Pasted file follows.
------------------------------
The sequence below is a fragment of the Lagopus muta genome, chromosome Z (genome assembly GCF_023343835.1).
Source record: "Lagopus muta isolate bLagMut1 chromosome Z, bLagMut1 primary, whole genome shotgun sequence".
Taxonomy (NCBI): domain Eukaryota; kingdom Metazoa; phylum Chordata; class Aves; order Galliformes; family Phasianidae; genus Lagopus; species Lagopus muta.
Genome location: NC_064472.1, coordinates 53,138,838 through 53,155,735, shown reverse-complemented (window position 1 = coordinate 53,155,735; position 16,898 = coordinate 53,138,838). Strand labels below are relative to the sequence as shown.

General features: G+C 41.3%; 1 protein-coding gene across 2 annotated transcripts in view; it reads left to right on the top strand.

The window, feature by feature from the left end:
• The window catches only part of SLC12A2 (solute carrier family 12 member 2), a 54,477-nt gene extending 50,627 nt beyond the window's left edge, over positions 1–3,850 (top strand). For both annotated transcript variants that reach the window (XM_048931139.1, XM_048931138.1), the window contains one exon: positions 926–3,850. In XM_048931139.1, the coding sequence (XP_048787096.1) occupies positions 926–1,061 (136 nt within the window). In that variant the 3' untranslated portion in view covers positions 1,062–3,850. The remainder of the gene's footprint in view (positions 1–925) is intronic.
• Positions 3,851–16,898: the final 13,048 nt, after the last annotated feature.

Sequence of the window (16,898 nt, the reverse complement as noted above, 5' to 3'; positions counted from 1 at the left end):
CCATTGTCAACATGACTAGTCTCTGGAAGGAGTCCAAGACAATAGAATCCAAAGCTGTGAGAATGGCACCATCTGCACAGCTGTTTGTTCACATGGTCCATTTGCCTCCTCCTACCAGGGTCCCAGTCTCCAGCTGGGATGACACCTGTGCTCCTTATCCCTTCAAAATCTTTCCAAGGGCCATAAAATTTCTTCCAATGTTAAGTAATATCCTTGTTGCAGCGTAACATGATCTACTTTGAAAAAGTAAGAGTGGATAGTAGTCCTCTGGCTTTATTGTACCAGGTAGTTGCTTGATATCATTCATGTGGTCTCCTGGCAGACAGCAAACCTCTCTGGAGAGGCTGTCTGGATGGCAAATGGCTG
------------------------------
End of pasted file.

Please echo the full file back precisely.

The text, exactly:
The sequence below is a fragment of the Lagopus muta genome, chromosome Z (genome assembly GCF_023343835.1).
Source record: "Lagopus muta isolate bLagMut1 chromosome Z, bLagMut1 primary, whole genome shotgun sequence".
Taxonomy (NCBI): domain Eukaryota; kingdom Metazoa; phylum Chordata; class Aves; order Galliformes; family Phasianidae; genus Lagopus; species Lagopus muta.
Genome location: NC_064472.1, coordinates 53,138,838 through 53,155,735, shown reverse-complemented (window position 1 = coordinate 53,155,735; position 16,898 = coordinate 53,138,838). Strand labels below are relative to the sequence as shown.

General features: G+C 41.3%; 1 protein-coding gene across 2 annotated transcripts in view; it reads left to right on the top strand.

The window, feature by feature from the left end:
• The window catches only part of SLC12A2 (solute carrier family 12 member 2), a 54,477-nt gene extending 50,627 nt beyond the window's left edge, over positions 1–3,850 (top strand). For both annotated transcript variants that reach the window (XM_048931139.1, XM_048931138.1), the window contains one exon: positions 926–3,850. In XM_048931139.1, the coding sequence (XP_048787096.1) occupies positions 926–1,061 (136 nt within the window). In that variant the 3' untranslated portion in view covers positions 1,062–3,850. The remainder of the gene's footprint in view (positions 1–925) is intronic.
• Positions 3,851–16,898: the final 13,048 nt, after the last annotated feature.

Sequence of the window (16,898 nt, the reverse complement as noted above, 5' to 3'; positions counted from 1 at the left end):
CCATTGTCAACATGACTAGTCTCTGGAAGGAGTCCAAGACAATAGAATCCAAAGCTGTGAGAATGGCACCATCTGCACAGCTGTTTGTTCACATGGTCCATTTGCCTCCTCCTACCAGGGTCCCAGTCTCCAGCTGGGATGACACCTGTGCTCCTTATCCCTTCAAAATCTTTCCAAGGGCCATAAAATTTCTTCCAATGTTAAGTAATATCCTTGTTGCAGCGTAACATGATCTACTTTGAAAAAGTAAGAGTGGATAGTAGTCCTCTGGCTTTATTGTACCAGGTAGTTGCTTGATATCATTCATGTGGTCTCCTGGCAGACAGCAAACCTCTCTGGAGAGGCTGTCTGGATGGCAAATGGCTG